“She noted the importance of political leaders working together at this sensitive time to ensure that calm prevails and that those responsible for the attack are brought to justice.”
French Foreign Minister Laurent Fabius also called Mikati to condemn the bombing in Beirut.
Clinton, Fabius and U.N. Secretary-General Ban Ki-moon also telephoned Hariri to offer condolences over the assassination of Hasan and his driver.
During the phone conversations, Hariri stressed that the Lebanese people were carrying out “a peaceful, civil and democratic action to bring down the Mikati government,” according to a statement released by Hariri’s media office.
Following Hasan’s funeral, hundreds of angry protesters clashed with security forces when they tried to storm Mikati’s offices at the Grand Serail, a few meters from Martyrs’ Square.
Police fired gunshots in the air and tear gas to disperse the protesters attempting to break through a security cordon outside the Grand Serail as Future Movement officials urged the demonstrators to vacate the streets.
Several protesters were injured. A statement released by Mikati’s office said more than 15 security and military personnel were injured in the clash. The statement indirectly blamed Siniora for the attempt to storm the Grand Serail with his call for the government’s resignation.
Noting that the Grand Serail carried a national symbol for the premiership, the statement said that Mikati would make “more efforts and sacrifices to bring Lebanon out of this major crisis and find the means to restore unity among the people of this country.”
As the battle raged, with protesters and security personnel pelting each other with hunks of concrete, metal bars and tear gas canisters, both Hariri and Siniora appealed for calm. Hariri called on his supporters to end the violence, saying the attempt to break into the Grand Serail was unacceptable.
“We are not seekers of violence ... I urge all my supporters to end the sit-in and leave the streets,” he said in a phone call to Future Television.
Siniora said in a televised address: “We can appreciate the emotions of the protesters, but I think that breaking through the Grand Serail and using violence is unacceptable.”
Lebanese Forces leader Samir Geagea also called on March 14 and LF supporters to back away from the Grand Serail immediately and to hold peaceful protests. Geagea also called for the formation of “a national sovereign government.”
The funeral ceremony for Hasan took place at the Beirut police headquarters, before his coffin was transported to Mohammad al-Amin Mosque downtown.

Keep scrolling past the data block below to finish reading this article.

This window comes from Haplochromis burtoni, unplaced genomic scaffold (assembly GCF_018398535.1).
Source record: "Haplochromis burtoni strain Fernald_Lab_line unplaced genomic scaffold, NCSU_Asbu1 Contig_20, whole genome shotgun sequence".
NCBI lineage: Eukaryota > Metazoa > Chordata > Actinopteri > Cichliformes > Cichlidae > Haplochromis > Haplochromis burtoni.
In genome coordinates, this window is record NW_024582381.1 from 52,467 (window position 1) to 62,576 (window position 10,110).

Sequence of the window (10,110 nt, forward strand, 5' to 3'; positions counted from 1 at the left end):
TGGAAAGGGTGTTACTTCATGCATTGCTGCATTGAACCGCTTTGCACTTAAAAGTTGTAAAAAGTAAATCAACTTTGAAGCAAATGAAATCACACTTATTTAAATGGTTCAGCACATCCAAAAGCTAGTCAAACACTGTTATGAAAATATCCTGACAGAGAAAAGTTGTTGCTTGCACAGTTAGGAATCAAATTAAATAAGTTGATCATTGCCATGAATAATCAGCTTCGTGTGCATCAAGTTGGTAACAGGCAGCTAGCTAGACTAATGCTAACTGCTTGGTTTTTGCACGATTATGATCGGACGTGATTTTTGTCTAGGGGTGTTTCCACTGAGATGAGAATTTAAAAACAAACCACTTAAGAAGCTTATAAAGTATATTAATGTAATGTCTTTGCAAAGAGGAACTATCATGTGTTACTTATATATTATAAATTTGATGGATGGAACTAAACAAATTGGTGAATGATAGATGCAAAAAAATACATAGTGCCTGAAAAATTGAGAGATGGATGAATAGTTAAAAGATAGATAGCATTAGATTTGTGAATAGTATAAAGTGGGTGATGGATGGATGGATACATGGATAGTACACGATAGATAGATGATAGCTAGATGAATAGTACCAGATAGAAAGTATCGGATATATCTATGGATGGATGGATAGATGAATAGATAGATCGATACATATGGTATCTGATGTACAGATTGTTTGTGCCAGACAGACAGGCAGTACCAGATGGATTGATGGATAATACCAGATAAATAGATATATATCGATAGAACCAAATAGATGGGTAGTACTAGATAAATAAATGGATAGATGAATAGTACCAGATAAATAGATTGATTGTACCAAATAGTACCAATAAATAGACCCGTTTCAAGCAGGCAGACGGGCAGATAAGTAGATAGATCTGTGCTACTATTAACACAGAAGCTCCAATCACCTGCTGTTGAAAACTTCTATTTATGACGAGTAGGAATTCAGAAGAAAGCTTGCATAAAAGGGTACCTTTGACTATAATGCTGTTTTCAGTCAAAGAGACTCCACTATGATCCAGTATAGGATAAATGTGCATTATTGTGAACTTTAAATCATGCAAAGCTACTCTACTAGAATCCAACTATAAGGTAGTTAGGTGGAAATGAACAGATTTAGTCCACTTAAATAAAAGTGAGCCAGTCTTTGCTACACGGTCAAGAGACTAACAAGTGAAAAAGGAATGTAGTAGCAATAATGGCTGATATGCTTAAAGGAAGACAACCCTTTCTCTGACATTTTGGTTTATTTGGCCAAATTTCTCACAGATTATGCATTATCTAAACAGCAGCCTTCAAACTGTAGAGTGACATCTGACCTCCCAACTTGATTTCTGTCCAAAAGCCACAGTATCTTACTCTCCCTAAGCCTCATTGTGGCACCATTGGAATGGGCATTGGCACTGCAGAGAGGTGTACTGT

Thousands of people gathered in Martyrs’ Square carrying party flags as well as Lebanese and “Syrian revolution” flags cheered heavily upon their arrival to the mosque. Supporters carried signs that read: “Leave, leave Najib,” “Remove Bashar [Assad] from Lebanon,” and a picture of Mikati with Hezbollah chief Sayyed Hasan Nasrallah that read: “The blood of Wissam is on your hands.”
Huge posters of Hasan hung on the buildings surrounding the square where the funeral was held. Family members consoled each other as they watched his coffin wrapped in the Lebanese flag being carried alongside that of his driver, First Sergeant Ahmad Sahyouni.
Mikati along with President Michel Sleiman as well as several Cabinet ministers and police chief Maj. Gen. Ashraf Rifi attended the service where they offered condolences to Hasan’s parents, his wife and two children.
In a speech commemorating Hasan, Sleiman tied the security chief’s killing with the case of former Minister Michel Samaha, saying the Information Branch had been punished for its achievements.
“This [security] institution is being punished with the assassination of its leader Maj. Gen. Wissam al-Hasan because the Information Branch has achieved so much, including uncovering ... bomb plots where they confiscated explosives and arrested the transporter,” Sleiman said.
The president also asked the judiciary to speed up the investigation process and issue an indictment in the case of Samaha. “I call on politicians and the government not to provide cover for the perpetrator but provide for security agencies and judiciary [to facilitate their duty],” Sleiman said.
Hasan was posthumously awarded the Cedar Medal and promoted to the rank of major general. – With additional reporting by Dana Khraiche